I am immensely proud of the work being done through the KARI Leadership Program– an initiative that has been designed for Aboriginal leaders and leaders working with Aboriginal communities and stakeholders.
At KARI we want to see Australia’s professional class of high-achieving Aboriginal doctors, lawyers, teachers, engineers, business managers and entrepreneurs growing every day. These people are quietly getting on with changing their own lives and transforming their industries and communities. They’re setting proud examples and making an important contribution to Australian life and culture.
KARI is an innovative and successful Aboriginal enterprise, which has come a long way over the past two decades. Our commitment to a better future for all Aboriginal children, families and communities is at the centre of everything we do.
It’s also important that we recognize this month with two significant events that I would like to acknowledge.
Over the past few weeks, we have reflected upon a number of significant anniversaries in Australia’s reconciliation journey. May 26 signified Sorry Day and the 20th Anniversary of the Bringing Them Home Report. Reconciliation Week ran through from May 27 – June 3 and marked 50 years since the 1967 referendum and 25 years since the historic Mabo decision. As we reflect on these important anniversaries I would like to pay my respects to members of the Stolen Generation.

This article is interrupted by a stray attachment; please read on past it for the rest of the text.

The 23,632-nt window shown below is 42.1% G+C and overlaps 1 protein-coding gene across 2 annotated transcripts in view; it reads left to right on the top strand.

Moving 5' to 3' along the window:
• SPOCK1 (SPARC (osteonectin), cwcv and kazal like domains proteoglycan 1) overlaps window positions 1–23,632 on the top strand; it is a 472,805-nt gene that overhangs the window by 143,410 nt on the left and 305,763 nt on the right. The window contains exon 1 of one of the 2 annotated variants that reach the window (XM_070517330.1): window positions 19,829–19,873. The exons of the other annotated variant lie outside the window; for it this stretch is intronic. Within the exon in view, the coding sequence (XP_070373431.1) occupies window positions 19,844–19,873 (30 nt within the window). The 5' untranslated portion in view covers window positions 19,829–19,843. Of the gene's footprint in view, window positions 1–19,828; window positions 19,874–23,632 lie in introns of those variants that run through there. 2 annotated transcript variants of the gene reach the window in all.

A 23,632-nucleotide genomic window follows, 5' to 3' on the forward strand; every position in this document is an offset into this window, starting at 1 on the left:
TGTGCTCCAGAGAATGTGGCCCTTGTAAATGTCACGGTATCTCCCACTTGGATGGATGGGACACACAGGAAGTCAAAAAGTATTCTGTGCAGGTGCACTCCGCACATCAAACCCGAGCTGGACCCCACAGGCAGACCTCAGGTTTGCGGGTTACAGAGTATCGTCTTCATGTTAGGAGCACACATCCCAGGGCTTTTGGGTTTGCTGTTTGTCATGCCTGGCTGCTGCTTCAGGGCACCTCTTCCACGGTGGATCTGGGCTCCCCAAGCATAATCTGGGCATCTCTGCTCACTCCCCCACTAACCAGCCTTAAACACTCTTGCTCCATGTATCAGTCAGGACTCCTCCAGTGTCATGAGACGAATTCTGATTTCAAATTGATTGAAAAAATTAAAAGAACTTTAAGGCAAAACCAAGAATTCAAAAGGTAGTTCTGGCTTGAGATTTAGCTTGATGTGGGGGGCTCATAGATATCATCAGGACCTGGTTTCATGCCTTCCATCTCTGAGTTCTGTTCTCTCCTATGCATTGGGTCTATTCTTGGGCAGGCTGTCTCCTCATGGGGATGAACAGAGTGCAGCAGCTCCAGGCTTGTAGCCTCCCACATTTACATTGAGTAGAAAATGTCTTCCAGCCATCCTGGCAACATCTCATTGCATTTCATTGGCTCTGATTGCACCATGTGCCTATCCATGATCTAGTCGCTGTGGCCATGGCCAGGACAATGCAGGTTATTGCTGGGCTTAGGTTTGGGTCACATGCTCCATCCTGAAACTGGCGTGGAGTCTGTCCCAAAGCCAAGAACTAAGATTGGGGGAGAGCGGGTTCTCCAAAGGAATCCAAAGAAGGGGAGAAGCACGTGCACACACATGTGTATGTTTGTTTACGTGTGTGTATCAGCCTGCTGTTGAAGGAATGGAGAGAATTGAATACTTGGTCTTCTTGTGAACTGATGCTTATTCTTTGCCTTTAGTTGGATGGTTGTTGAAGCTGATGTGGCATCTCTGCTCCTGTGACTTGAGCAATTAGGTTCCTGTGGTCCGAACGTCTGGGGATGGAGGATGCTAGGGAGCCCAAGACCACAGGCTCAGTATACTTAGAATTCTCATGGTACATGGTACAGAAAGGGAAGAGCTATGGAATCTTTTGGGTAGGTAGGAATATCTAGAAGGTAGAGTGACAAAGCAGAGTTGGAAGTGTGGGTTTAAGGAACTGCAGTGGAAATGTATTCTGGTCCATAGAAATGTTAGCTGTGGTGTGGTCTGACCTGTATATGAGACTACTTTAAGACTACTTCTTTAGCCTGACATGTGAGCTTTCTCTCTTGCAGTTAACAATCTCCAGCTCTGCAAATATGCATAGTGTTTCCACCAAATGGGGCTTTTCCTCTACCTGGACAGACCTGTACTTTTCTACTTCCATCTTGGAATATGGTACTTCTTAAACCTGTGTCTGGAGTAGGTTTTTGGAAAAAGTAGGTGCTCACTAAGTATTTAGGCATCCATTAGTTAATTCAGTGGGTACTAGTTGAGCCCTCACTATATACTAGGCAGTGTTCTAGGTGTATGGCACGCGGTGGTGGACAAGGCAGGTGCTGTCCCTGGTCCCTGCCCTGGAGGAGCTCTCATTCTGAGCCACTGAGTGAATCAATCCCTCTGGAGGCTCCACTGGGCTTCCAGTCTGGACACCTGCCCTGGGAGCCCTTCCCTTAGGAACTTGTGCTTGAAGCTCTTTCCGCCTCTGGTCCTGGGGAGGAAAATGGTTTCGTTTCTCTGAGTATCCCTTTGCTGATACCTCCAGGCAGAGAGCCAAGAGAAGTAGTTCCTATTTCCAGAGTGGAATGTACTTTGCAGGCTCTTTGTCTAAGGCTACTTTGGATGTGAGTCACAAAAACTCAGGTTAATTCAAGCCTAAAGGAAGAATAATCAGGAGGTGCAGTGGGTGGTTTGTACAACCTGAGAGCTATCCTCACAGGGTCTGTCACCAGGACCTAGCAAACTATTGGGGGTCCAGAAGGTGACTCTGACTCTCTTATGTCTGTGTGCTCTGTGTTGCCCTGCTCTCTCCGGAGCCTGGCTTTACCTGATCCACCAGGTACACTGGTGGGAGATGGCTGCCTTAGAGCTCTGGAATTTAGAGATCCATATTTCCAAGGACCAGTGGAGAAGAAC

We have taken some positive steps towards reconciliation over the past 20 years, but we acknowledge that there is still work to be done. At KARI, we believe that the reconciliation cannot be done in silos and we need to walk this journey together.
Last week we actively participated in Reconciliation week alongside our partners and were extremely honoured to be asked to launch HSBC’s Reconciliation Action Plan with their new CEO, Martin Tricaud. Partnerships such as this are in the true spirit of reconciliation and I look forward to the work we will do together as we move forward united in our goal.